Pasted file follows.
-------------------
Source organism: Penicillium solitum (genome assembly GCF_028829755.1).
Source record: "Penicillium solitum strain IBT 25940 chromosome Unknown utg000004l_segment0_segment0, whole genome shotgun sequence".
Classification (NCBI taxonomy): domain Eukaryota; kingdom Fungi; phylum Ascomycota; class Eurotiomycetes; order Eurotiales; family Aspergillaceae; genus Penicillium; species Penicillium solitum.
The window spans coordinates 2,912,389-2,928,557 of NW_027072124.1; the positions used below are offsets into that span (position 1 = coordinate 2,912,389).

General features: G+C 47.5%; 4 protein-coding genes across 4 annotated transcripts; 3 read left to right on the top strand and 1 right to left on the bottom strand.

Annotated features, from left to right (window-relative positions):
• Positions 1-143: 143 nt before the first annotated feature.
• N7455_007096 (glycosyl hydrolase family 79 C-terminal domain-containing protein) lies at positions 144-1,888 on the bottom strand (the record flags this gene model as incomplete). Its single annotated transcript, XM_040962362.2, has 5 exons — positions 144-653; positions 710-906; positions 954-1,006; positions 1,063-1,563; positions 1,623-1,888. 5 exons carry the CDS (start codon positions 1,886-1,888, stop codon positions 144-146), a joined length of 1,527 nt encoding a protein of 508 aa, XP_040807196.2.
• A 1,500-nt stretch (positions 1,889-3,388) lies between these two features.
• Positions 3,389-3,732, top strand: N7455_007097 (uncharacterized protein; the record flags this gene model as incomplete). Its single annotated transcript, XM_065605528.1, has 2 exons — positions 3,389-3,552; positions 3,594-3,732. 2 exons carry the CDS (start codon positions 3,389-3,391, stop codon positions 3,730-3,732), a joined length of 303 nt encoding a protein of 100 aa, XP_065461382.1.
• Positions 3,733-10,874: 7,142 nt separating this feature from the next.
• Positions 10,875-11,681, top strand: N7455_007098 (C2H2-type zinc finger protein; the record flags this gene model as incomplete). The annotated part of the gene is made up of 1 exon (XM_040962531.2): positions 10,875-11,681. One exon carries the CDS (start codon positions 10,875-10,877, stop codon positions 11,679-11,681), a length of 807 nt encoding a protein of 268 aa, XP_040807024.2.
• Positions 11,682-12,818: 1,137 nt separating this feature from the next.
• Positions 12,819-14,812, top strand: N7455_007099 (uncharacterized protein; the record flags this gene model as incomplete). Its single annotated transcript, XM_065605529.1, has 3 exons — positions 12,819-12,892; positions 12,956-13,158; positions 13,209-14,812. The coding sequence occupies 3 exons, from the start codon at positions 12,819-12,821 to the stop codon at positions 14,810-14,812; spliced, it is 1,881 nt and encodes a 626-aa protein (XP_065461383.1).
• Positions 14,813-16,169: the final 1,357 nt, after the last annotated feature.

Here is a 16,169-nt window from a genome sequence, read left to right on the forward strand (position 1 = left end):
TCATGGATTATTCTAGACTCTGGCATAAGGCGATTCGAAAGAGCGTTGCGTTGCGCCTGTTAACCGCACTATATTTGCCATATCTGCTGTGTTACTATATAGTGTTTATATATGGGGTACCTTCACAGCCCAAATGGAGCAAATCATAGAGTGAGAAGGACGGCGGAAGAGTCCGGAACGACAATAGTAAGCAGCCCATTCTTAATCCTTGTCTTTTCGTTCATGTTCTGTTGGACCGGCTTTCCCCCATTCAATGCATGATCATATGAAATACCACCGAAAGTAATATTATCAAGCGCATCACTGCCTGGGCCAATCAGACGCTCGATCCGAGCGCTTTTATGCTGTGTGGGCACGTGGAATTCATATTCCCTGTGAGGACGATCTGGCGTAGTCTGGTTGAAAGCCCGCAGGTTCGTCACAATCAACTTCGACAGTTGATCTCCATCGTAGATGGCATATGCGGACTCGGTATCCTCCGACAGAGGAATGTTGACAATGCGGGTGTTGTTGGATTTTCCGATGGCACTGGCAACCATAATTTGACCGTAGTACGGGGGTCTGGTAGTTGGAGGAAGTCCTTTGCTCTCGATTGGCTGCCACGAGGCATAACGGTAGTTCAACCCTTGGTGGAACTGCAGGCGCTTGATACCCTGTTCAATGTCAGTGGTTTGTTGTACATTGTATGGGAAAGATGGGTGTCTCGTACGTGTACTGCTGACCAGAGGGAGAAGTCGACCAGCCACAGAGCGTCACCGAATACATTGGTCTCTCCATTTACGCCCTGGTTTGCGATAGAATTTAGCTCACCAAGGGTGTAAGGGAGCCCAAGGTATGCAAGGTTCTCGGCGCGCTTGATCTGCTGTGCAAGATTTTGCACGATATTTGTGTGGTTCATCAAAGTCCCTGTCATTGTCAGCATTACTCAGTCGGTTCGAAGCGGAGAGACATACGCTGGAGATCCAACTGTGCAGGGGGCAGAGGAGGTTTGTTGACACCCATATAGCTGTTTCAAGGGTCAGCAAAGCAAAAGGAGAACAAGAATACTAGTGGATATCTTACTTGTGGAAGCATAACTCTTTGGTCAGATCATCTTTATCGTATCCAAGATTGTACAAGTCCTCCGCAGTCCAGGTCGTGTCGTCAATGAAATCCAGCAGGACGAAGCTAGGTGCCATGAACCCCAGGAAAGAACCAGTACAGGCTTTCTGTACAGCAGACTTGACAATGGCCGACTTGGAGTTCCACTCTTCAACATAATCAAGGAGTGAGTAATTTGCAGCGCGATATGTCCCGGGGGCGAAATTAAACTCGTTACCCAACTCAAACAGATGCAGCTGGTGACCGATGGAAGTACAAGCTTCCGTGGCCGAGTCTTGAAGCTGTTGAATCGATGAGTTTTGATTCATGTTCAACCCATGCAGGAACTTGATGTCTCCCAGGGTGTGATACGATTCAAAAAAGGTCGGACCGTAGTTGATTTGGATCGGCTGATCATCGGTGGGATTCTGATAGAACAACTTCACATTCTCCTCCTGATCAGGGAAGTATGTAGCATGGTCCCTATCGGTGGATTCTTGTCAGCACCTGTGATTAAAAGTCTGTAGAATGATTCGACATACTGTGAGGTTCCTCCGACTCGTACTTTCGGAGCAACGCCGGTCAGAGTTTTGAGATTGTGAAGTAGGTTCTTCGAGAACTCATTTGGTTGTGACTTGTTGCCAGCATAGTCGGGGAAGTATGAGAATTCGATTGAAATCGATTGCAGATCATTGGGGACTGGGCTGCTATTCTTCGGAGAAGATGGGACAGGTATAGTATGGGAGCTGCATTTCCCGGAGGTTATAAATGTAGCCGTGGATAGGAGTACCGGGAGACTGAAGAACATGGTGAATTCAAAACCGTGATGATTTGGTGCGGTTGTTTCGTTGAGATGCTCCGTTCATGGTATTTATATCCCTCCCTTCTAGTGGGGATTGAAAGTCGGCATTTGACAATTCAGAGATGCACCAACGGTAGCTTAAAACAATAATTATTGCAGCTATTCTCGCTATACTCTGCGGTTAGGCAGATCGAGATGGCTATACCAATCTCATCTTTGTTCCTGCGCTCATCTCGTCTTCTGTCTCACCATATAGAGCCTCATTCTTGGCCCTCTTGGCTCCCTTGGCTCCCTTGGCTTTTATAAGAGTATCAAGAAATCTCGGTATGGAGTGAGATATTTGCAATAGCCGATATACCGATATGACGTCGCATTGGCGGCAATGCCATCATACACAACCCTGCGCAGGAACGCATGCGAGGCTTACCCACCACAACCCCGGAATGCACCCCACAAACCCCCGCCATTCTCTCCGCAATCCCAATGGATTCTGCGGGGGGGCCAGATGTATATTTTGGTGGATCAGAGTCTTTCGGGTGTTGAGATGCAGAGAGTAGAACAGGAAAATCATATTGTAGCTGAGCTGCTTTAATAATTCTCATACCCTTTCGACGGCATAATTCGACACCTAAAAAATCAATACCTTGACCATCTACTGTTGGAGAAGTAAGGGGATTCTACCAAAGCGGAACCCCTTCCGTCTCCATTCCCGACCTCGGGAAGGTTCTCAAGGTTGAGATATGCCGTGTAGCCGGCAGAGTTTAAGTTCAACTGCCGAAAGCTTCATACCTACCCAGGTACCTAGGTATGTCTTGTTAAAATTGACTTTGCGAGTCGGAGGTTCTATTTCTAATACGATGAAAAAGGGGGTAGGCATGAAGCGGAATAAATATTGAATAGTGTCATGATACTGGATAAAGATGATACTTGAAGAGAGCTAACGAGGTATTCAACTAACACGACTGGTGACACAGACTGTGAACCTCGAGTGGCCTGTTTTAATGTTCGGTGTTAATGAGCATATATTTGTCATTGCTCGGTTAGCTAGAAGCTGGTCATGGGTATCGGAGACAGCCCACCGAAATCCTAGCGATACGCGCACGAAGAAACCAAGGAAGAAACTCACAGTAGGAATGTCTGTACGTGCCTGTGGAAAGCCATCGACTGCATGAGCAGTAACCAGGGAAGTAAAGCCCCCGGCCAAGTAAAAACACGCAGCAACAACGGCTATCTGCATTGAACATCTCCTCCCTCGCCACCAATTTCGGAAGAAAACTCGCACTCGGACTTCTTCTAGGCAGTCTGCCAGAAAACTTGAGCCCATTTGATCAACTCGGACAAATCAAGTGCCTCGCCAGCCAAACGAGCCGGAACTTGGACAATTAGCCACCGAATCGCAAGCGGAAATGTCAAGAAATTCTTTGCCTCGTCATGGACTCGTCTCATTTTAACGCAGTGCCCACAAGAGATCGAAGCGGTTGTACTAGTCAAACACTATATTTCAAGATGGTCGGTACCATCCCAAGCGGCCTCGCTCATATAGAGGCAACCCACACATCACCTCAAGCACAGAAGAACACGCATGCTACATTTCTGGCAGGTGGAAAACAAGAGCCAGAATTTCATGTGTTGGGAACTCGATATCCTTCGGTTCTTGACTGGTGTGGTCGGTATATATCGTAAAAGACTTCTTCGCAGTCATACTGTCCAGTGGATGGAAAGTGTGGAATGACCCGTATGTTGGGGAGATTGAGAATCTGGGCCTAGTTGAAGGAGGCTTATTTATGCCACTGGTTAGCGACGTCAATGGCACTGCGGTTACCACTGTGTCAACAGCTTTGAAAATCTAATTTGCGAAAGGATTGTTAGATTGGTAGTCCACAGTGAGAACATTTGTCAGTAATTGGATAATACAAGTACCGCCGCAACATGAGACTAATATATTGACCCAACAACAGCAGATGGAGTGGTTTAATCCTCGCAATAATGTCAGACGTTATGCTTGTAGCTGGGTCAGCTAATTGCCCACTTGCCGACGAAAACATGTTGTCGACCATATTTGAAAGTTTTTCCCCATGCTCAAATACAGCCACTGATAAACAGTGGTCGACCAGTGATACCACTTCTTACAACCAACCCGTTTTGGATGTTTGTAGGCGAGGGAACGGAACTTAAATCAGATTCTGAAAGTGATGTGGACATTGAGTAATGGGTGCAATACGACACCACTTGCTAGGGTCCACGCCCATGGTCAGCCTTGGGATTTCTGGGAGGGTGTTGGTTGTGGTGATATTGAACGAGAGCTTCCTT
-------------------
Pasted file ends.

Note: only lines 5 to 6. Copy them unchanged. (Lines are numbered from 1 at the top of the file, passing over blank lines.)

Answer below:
General features: G+C 47.5%; 4 protein-coding genes across 4 annotated transcripts; 3 read left to right on the top strand and 1 right to left on the bottom strand.

Annotated features, from left to right (window-relative positions):